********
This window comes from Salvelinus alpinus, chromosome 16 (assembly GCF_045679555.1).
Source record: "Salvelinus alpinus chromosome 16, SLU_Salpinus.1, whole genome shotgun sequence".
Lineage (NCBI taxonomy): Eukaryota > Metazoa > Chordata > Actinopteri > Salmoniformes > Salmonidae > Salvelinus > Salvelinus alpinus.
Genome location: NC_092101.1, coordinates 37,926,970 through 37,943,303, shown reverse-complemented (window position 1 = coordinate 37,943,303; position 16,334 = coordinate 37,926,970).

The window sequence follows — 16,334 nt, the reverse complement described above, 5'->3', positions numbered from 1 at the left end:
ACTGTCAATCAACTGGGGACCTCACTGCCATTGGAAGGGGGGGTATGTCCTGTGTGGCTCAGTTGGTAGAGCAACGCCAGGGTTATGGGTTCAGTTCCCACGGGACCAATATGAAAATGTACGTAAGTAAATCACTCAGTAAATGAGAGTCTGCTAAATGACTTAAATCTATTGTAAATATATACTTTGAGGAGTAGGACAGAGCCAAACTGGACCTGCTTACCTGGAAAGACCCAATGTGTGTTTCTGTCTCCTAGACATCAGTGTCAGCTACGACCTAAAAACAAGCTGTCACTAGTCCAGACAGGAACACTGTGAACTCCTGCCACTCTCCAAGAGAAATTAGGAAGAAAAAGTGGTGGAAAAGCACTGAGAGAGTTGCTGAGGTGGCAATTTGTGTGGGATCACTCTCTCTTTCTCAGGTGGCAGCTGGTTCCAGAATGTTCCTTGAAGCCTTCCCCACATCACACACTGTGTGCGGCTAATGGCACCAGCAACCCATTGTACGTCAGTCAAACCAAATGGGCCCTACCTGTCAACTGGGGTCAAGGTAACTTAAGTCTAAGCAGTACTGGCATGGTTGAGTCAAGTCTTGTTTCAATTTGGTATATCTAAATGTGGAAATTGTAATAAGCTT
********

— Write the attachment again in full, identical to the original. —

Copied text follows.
This window comes from Salvelinus alpinus, chromosome 16 (assembly GCF_045679555.1).
Source record: "Salvelinus alpinus chromosome 16, SLU_Salpinus.1, whole genome shotgun sequence".
Lineage (NCBI taxonomy): Eukaryota > Metazoa > Chordata > Actinopteri > Salmoniformes > Salmonidae > Salvelinus > Salvelinus alpinus.
Genome location: NC_092101.1, coordinates 37,926,970 through 37,943,303, shown reverse-complemented (window position 1 = coordinate 37,943,303; position 16,334 = coordinate 37,926,970).

The window sequence follows — 16,334 nt, the reverse complement described above, 5'->3', positions numbered from 1 at the left end:
ACTGTCAATCAACTGGGGACCTCACTGCCATTGGAAGGGGGGGTATGTCCTGTGTGGCTCAGTTGGTAGAGCAACGCCAGGGTTATGGGTTCAGTTCCCACGGGACCAATATGAAAATGTACGTAAGTAAATCACTCAGTAAATGAGAGTCTGCTAAATGACTTAAATCTATTGTAAATATATACTTTGAGGAGTAGGACAGAGCCAAACTGGACCTGCTTACCTGGAAAGACCCAATGTGTGTTTCTGTCTCCTAGACATCAGTGTCAGCTACGACCTAAAAACAAGCTGTCACTAGTCCAGACAGGAACACTGTGAACTCCTGCCACTCTCCAAGAGAAATTAGGAAGAAAAAGTGGTGGAAAAGCACTGAGAGAGTTGCTGAGGTGGCAATTTGTGTGGGATCACTCTCTCTTTCTCAGGTGGCAGCTGGTTCCAGAATGTTCCTTGAAGCCTTCCCCACATCACACACTGTGTGCGGCTAATGGCACCAGCAACCCATTGTACGTCAGTCAAACCAAATGGGCCCTACCTGTCAACTGGGGTCAAGGTAACTTAAGTCTAAGCAGTACTGGCATGGTTGAGTCAAGTCTTGTTTCAATTTGGTATATCTAAATGTGGAAATTGTAATAAGCTT